"There is no doubt that this is a blemish on the absolutely excellent record of a superior officer," Hunt said. "He was completely honest about his mistake and showed a great deal of remorse for his error."

Hunt said other safety checks also failed that day.

The pilot was excused from a morning safety briefing where he would have been informed that the aircraft was loaded with dummy bombs from a previous mission.

A card with that information somehow disappeared from his briefing package. And an individual briefing by the mission commander didn't include a mention of the aircraft's weapon configuration, Hunt said.

Also, the pilot, who was part of a computer simulated mission, threw switches that allowed the bombs to be dropped.

Changes in simulation procedures now prohibit use of the switches and require that any dummy bombs from previous missions be unloaded before the aircraft leaves the ground, Hunt said.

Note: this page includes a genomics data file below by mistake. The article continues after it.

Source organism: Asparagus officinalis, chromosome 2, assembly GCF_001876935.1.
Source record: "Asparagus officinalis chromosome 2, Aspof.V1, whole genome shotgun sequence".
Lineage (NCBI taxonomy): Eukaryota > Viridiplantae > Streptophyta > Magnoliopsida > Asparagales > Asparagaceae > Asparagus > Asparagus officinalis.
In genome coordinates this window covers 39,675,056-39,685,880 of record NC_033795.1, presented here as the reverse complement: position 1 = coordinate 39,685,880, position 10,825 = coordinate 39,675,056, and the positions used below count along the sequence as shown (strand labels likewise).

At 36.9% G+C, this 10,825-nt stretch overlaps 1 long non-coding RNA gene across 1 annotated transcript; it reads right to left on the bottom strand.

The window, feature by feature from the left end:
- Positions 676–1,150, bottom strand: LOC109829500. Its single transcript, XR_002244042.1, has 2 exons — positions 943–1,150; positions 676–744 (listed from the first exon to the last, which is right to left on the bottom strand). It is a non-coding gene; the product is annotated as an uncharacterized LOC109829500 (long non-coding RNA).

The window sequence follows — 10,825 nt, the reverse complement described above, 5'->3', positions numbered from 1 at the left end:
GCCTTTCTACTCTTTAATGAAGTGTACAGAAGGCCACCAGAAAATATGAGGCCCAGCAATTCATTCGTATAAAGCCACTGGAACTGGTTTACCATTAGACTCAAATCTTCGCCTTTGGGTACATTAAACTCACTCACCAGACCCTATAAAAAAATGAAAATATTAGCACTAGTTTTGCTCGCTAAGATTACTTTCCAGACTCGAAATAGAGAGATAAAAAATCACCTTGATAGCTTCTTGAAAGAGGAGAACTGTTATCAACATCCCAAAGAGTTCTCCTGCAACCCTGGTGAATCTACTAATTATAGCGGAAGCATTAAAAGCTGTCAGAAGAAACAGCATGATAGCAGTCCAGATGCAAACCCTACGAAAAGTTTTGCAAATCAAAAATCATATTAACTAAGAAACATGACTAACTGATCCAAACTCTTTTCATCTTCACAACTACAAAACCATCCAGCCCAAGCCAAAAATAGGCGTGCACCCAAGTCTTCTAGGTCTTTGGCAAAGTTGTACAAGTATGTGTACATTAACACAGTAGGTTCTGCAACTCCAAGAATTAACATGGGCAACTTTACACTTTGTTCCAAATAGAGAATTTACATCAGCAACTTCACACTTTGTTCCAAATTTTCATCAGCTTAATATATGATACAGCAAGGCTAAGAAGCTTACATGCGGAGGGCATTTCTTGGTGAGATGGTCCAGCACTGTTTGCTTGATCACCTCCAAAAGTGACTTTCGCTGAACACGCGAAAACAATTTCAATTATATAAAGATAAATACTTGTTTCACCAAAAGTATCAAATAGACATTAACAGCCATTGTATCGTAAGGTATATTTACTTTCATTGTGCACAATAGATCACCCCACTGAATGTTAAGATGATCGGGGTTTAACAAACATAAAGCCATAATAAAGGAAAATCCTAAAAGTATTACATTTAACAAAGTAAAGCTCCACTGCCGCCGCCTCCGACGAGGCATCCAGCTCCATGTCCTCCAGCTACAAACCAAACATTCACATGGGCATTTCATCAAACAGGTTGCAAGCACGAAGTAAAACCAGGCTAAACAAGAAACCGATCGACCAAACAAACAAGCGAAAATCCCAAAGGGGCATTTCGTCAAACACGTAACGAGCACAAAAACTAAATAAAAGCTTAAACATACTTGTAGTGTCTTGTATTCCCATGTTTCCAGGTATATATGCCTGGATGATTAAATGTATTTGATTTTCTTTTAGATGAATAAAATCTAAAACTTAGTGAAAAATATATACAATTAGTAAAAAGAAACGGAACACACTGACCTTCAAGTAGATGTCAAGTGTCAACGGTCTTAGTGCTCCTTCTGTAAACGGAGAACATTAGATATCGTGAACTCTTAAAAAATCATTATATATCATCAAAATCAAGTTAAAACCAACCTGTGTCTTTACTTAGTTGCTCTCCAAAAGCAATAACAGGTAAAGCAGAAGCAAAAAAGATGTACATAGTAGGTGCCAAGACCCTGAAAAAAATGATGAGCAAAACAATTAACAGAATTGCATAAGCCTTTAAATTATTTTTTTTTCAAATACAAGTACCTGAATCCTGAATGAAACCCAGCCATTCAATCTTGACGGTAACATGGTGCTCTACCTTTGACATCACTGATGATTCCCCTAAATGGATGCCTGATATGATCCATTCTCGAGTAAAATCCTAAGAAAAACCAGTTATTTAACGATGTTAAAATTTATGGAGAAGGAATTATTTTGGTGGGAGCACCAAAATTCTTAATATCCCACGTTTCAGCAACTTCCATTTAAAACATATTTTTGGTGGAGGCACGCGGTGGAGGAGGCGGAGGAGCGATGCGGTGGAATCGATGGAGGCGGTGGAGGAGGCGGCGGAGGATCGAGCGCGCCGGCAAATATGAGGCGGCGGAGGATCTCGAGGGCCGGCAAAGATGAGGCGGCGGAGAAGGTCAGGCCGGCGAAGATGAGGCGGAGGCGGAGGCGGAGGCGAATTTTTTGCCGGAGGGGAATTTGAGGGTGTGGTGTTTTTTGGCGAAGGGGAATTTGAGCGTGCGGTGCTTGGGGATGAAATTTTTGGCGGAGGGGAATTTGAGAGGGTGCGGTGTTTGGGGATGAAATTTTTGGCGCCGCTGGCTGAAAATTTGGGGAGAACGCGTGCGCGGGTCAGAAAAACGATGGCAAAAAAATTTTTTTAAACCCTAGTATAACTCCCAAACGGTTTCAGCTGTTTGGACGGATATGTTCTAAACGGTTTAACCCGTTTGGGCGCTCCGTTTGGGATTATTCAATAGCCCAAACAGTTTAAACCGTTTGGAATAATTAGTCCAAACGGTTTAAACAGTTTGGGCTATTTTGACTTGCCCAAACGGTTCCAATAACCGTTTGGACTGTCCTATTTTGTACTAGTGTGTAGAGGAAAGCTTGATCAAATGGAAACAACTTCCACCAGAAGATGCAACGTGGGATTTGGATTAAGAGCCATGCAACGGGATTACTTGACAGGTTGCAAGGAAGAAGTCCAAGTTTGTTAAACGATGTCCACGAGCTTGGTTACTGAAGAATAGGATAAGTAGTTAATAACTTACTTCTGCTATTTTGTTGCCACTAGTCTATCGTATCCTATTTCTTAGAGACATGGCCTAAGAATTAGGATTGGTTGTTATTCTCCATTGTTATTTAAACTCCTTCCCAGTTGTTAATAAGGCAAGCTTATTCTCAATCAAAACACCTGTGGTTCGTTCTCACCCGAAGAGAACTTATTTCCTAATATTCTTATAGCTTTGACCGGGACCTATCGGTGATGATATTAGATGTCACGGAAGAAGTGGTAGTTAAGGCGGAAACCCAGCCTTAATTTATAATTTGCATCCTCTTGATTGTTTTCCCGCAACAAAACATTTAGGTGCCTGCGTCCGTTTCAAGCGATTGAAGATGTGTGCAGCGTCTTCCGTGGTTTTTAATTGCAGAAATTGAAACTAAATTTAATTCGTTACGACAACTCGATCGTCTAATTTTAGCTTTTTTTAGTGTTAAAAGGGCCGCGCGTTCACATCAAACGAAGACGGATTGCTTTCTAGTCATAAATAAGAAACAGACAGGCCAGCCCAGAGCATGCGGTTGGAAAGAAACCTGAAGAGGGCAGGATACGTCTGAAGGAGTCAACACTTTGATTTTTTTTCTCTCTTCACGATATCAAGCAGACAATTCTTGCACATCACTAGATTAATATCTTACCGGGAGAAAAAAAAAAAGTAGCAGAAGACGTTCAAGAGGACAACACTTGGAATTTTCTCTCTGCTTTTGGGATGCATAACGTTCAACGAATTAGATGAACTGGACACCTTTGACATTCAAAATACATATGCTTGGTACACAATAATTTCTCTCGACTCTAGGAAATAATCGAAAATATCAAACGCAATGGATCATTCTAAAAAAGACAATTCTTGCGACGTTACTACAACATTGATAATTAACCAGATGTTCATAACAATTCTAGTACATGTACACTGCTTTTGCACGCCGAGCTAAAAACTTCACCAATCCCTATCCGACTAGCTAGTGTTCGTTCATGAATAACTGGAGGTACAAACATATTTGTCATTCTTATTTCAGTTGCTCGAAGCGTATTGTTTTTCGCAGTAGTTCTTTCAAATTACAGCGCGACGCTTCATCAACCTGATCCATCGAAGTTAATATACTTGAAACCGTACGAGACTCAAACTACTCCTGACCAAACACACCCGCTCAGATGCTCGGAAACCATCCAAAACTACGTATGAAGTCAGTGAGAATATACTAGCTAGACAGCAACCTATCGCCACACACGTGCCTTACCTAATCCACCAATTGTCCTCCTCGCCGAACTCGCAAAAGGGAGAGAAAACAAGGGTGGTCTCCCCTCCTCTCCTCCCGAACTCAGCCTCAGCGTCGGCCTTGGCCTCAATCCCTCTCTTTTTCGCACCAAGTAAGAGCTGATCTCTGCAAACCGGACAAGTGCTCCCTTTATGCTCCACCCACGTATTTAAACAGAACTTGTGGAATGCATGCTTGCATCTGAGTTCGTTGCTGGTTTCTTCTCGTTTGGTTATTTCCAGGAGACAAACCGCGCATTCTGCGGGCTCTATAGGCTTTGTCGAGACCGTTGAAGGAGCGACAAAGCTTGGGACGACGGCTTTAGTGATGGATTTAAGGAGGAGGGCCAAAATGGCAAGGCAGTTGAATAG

The 25-pound practice bombs crashed through the roof in Monahans, frightening homeowner Gloria Aker and her two children and destroying a bathroom in the house. The bomb in Pecos fell in the front yard of a home owned by Evarista Mora in the 500 block of South Hickory Street.

Two lawsuits, filed by towns for damage to pavement and curbs, have been settled for about $3,000, Hunt said.

The other two, including the claim for damage to the home, are still being processed.

Hunt said no lawsuits had been filed as of Friday.